It's one of the most frequently pondered questions in surfing: how do waves break? How will a wave break over a specific ocean topography? Learn the answers to these questions, and you'll forever know where to paddle to - left, right, or no-go.
Reading waves and the direction in which they break is one of the most important skills in surfing.
Whether you're a beginner, weekend warrior, intermediate, or pro surfer, you should definitely know how to read a wave.
Choosing the wave we'll be riding involves observation, and it will open a wide new world of advantages over other fellow surfers.
You'll be catching the best waves more often; you'll experience fewer wipeouts, get less tired, and above all, you'll surely have more fun.
Experienced surfers know exactly how waves will bend and break, even if they're not familiar with the surf spot.
Therefore, they will paddle for quality rides only.
Reading Waves 101
The first lesson is the simplest one.
Surfing is not possible in closeout waves because the whole wave crashes over, and you're not able to get the surfboard trimming its face.
So, if you know you can't catch waves that will close, how do you decipher a wave's "genetic code," or how will you know if it will break left or right?
Here's what you should pay attention to when observing unbroken waves:
- Look at the horizon line;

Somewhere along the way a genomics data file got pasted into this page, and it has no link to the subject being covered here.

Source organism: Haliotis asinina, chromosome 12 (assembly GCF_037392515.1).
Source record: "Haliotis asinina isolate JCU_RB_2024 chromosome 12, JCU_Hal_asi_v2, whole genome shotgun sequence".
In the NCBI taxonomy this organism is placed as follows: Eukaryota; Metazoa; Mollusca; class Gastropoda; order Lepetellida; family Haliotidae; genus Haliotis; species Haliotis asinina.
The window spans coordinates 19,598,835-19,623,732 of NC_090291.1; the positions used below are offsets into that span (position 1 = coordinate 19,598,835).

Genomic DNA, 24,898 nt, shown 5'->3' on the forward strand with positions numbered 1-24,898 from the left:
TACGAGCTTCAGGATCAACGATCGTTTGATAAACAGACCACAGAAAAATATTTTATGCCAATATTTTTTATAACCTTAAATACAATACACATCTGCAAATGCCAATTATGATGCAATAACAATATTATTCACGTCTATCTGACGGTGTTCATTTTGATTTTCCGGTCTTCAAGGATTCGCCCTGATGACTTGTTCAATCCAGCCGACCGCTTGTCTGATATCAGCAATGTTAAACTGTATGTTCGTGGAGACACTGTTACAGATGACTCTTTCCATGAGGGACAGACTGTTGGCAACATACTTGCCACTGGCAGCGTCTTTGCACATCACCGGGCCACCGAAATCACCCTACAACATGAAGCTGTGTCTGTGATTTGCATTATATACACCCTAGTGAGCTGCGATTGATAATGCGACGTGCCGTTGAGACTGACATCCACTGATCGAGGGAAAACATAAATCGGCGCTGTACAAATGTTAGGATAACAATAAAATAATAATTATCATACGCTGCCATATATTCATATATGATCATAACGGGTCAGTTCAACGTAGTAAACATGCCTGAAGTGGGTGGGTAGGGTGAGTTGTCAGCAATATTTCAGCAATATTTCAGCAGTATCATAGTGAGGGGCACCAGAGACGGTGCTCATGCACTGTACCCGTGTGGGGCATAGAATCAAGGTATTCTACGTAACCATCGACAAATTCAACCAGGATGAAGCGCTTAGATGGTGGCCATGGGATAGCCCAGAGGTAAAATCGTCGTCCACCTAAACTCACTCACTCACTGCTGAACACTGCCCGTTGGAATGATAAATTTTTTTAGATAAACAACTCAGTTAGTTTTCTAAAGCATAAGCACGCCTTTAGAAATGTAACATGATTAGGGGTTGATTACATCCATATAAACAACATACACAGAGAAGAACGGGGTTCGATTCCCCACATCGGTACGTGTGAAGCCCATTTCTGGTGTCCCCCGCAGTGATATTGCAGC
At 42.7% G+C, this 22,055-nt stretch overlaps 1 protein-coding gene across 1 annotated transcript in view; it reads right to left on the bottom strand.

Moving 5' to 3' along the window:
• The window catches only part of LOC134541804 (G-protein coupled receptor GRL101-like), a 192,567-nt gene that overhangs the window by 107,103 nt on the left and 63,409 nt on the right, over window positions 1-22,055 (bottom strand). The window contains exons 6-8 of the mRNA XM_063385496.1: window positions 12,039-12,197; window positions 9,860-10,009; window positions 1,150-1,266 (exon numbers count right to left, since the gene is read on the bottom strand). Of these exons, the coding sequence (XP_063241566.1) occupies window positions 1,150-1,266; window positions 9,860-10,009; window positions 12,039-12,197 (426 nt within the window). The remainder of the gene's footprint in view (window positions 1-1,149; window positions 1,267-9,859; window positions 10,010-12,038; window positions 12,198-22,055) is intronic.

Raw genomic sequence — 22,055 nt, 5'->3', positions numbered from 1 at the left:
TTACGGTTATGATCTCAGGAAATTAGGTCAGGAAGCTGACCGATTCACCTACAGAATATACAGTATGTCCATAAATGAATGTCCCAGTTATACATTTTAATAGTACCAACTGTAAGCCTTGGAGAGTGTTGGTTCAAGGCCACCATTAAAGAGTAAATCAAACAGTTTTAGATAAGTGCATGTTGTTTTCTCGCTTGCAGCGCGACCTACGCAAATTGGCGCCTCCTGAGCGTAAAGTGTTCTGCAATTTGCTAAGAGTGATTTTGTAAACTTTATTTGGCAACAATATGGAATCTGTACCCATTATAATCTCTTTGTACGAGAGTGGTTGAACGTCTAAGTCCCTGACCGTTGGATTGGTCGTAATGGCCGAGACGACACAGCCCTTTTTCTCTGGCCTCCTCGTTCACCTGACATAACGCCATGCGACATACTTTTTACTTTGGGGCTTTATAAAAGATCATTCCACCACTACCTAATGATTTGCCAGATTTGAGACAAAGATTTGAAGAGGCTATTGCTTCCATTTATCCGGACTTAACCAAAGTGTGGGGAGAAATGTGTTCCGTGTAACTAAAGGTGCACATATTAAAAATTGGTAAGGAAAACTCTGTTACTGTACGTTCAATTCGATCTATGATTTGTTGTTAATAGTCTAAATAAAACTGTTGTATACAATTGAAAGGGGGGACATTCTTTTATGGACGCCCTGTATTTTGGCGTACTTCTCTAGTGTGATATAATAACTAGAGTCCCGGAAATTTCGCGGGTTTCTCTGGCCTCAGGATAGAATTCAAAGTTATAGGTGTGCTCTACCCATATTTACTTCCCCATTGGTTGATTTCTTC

- When a set is coming, compare the skyline with the wave's angle;
- Identify the highest point of the wave;
- The side with the steepest angle/slope down is the direction of the breaking wave;
- The direction of the breaking wave is the direction you should ride;
Split Peaks and Closeouts
Now that you've identified a left-hand and a right-hand wave, let's pay attention to a couple of possibilities that can also occur out the back: a split peak and a closeout wave.
The A-Frame Wave
The split peak, also known as "A-frame," appears when the coming wave has an even angle on both sides, like an inverted "V."
The picture above features a classic example of an A-frame wave at a beach break.
In this case, the wave will break both left and right.
So if you're perfectly positioned in the peak - the take-off point - you can choose whether to go left or right.
The Closeout Wave
Closeouts are usually impossible to surf - you'll notice that the wave line is parallel to the skyline.
There are no angles or slopes, which means the wave will break simultaneously across its face.
In the photo above, there's nothing that can be ridden. The wave shuts down, leaving no clean or open face to explore.
As a general rule of thumb, the highest point - or peak - is usually where the wave will break first, and that's the spot where you should be.
Now, start reading those waves at your home break. You'll quickly learn all you need to know.
Become an expert in reading waves by observing them for three minutes per foot.